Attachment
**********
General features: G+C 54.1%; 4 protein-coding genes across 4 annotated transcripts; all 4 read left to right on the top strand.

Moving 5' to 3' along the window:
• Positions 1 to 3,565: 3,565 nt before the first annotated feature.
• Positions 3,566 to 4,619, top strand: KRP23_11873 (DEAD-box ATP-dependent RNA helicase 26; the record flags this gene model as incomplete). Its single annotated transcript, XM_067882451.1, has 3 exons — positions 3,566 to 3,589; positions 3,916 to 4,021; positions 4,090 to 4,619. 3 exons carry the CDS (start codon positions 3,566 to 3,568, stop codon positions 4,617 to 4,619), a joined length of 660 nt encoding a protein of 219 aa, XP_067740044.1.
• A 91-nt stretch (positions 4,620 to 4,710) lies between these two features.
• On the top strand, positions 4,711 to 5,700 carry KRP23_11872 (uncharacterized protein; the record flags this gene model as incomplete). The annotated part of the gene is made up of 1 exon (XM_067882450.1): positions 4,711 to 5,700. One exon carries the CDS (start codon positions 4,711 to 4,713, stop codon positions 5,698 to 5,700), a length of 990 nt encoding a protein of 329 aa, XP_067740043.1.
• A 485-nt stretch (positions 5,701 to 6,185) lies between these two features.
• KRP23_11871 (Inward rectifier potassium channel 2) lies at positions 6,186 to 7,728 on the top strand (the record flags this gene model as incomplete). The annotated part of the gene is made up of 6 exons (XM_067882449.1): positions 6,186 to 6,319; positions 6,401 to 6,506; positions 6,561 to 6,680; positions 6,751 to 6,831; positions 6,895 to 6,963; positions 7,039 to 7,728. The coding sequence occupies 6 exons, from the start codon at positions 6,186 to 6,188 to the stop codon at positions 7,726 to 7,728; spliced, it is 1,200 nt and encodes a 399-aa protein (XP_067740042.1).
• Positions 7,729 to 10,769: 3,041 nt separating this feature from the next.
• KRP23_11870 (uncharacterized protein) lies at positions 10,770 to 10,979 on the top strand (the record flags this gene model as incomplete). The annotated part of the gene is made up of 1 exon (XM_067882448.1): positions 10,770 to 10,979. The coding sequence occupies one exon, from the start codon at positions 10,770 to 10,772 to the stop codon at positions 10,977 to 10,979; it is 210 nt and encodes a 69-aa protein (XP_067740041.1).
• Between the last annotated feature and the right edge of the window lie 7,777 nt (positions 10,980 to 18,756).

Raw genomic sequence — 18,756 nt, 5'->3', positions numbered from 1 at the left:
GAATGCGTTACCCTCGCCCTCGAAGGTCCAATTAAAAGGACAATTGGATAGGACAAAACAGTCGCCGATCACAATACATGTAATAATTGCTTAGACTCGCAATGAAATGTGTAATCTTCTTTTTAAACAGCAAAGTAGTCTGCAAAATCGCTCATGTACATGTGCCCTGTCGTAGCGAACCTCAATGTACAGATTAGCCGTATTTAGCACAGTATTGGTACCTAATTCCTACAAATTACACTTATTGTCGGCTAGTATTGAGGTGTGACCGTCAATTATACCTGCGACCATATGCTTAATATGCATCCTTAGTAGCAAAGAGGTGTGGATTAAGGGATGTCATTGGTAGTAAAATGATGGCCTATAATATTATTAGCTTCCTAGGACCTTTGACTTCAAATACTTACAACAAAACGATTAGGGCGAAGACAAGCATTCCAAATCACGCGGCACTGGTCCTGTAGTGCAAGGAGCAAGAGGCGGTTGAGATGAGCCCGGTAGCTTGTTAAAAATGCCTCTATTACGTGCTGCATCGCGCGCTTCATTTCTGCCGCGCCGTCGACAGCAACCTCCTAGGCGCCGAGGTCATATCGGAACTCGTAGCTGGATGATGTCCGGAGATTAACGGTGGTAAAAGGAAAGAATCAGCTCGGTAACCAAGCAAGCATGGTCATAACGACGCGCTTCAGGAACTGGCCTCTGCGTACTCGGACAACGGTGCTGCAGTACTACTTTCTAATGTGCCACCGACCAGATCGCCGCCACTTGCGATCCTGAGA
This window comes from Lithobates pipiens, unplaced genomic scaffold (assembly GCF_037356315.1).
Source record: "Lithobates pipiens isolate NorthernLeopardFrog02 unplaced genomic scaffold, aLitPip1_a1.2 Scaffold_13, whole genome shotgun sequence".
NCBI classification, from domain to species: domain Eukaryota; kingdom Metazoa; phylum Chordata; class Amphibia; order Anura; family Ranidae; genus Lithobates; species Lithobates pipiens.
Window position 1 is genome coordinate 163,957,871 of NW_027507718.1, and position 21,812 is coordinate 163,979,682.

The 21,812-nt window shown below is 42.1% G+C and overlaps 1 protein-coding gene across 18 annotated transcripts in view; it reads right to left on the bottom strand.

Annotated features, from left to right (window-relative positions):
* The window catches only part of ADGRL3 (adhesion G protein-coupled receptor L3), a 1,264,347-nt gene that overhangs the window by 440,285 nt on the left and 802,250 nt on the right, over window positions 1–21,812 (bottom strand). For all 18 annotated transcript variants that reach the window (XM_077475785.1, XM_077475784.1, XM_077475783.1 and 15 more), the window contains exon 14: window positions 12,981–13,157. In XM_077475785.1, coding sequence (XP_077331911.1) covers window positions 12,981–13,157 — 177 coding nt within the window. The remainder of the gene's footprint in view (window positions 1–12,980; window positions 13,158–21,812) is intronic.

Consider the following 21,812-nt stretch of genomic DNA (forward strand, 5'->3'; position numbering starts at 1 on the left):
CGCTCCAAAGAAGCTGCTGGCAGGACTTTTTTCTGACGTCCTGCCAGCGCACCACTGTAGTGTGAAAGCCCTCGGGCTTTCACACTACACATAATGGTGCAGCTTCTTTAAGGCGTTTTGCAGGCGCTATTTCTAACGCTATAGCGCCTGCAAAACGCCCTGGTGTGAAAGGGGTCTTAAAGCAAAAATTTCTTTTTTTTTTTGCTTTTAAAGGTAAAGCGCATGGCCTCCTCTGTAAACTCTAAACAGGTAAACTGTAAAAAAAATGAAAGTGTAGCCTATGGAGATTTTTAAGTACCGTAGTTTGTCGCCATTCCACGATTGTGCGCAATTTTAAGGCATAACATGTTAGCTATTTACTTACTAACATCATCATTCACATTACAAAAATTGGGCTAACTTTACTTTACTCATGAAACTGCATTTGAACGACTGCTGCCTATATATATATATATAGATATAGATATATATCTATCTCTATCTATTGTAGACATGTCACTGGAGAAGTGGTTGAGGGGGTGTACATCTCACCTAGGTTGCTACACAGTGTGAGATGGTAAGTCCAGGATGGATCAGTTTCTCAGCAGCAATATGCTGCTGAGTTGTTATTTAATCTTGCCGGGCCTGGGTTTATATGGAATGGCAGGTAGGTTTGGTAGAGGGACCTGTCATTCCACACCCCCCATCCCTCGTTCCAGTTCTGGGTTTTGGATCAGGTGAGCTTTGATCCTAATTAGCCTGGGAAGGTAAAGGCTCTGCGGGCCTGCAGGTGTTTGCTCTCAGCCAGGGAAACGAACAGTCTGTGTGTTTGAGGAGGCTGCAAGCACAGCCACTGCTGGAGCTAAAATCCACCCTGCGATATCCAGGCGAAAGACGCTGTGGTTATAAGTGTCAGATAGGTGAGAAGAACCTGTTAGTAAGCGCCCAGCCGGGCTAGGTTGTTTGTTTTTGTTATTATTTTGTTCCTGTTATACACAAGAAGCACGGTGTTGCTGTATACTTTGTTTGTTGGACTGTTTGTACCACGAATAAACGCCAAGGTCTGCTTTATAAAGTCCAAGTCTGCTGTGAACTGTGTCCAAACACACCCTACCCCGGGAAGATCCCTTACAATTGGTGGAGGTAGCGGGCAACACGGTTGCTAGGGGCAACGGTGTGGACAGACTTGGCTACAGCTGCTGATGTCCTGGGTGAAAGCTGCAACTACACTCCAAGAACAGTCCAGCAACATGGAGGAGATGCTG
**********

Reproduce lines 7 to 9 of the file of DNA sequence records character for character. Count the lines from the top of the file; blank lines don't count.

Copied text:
• A 485-nt stretch (positions 5,701 to 6,185) lies between these two features.
• KRP23_11871 (Inward rectifier potassium channel 2) lies at positions 6,186 to 7,728 on the top strand (the record flags this gene model as incomplete). The annotated part of the gene is made up of 6 exons (XM_067882449.1): positions 6,186 to 6,319; positions 6,401 to 6,506; positions 6,561 to 6,680; positions 6,751 to 6,831; positions 6,895 to 6,963; positions 7,039 to 7,728. The coding sequence occupies 6 exons, from the start codon at positions 6,186 to 6,188 to the stop codon at positions 7,726 to 7,728; spliced, it is 1,200 nt and encodes a 399-aa protein (XP_067740042.1).
• Positions 7,729 to 10,769: 3,041 nt separating this feature from the next.